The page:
Return to the Source

Completing the cycle is the fact that the forerunners of the earliest Mesopotamian peoples would seem to have entered Egypt from the Levant during predynastic times, sometime between 4500 and 3500 BC.


They helped initiate the Pharaonic age which began with the institution of the First Dynasty of a united Egypt around 3100 BC. In many respects, this migration to Egypt seems to have been like some sort of return to the source - a return to an ancestral homeland left behind as much as 5000 years beforehand.

In Pharaonic Egypt all the ideas of those who had preserved the seed of the Elder culture were finally realized and put into effect. Although the indigenous peoples of the Nile valley might have been the direct inheritors of the Elder gods’ ancient legacy, which seems to have included the art of sonic technology, these individuals were most probably just small religious groups who kept alive archaic traditions at cult centers such as Giza.


Alone they could do very little. They had no real influence over the ruling tribal dynasties and were not in a position to re-ignite the splendor of their divine ancestors.


Yet with the aid of incoming architects, craftsmen, designers, religious leaders, as well as a new ruling elite, they were now able to begin the process of continuing the glories of the Elder culture, which had dispersed to various parts of the globe many thousand of years beforehand.

Imhotep was the architect of the first ever stone pyramid built at Saqqara during the Third Dynasty for his king, the mighty Djoser.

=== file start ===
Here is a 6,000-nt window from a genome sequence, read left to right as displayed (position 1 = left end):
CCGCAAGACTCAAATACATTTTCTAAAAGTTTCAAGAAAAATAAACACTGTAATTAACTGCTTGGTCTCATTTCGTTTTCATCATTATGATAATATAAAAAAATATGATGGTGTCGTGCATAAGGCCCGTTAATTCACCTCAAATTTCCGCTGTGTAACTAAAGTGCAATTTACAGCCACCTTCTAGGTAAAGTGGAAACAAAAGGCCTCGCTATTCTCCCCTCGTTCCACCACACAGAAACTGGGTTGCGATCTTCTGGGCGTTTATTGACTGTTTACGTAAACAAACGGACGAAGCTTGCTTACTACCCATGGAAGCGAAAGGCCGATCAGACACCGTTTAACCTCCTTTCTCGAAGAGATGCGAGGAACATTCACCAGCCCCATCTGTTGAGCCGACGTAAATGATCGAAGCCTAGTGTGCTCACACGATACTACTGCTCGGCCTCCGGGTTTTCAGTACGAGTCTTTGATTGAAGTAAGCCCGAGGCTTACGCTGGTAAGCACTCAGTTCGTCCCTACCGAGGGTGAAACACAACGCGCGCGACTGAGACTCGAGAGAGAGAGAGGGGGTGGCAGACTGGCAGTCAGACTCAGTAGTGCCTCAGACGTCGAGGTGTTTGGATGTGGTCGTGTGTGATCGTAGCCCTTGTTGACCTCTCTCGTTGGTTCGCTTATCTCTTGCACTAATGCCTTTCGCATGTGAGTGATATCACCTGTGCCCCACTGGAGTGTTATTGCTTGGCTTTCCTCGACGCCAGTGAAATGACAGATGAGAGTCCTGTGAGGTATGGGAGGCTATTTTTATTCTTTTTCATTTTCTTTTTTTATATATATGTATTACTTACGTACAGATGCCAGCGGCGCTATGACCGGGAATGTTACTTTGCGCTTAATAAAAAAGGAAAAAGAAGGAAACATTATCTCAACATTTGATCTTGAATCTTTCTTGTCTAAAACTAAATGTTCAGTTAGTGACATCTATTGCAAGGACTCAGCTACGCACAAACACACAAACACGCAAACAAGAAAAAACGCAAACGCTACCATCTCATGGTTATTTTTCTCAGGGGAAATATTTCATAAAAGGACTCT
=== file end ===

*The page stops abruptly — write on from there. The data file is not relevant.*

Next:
Its stepped design is very reminiscent of the seven-tiered ziggurat structures of Mesopotamia, while the façades of the temenos walls that surround the pyramid complex are strikingly similar to the exterior walls of cult buildings in ancient Iraq - the temple of Enki at Eridu being a prime example.

Yet the greatest significance of this external influence on the architecture of ancient Egypt is the sheer fact that within just 150 years of Djoser’s reign, it had led to the Elder culture’s surviving technological capability being combined with local building skills to produce what is arguably the world’s greatest architectural achievement, the Great Pyramid.


This monument was the crowning glory not only of Egypt but of everything that had been secretly kept alive since the age of the netjeru-gods, the epoch of the First Time (Zep Tepi).


The precision science, geometry, orientation, stone cutting, hole drilling and architectural planning of the Great Pyramid was the result of a legacy preserved not simply by the wise old priests of Egypt, but by a number of diverse cultures across the Near East.


Their most distant ancestors were the Neolithic gods of Eden, whose own forebears had left Egypt for the fertile valleys of eastern Anatolia during the wide-scale floods that engulfed Egypt between 10,500 and 9500 BC.


It is to these unique individuals, the living descendants of a divine race with a lifestyle that would seem almost alien today, that we owe the genesis of civilization.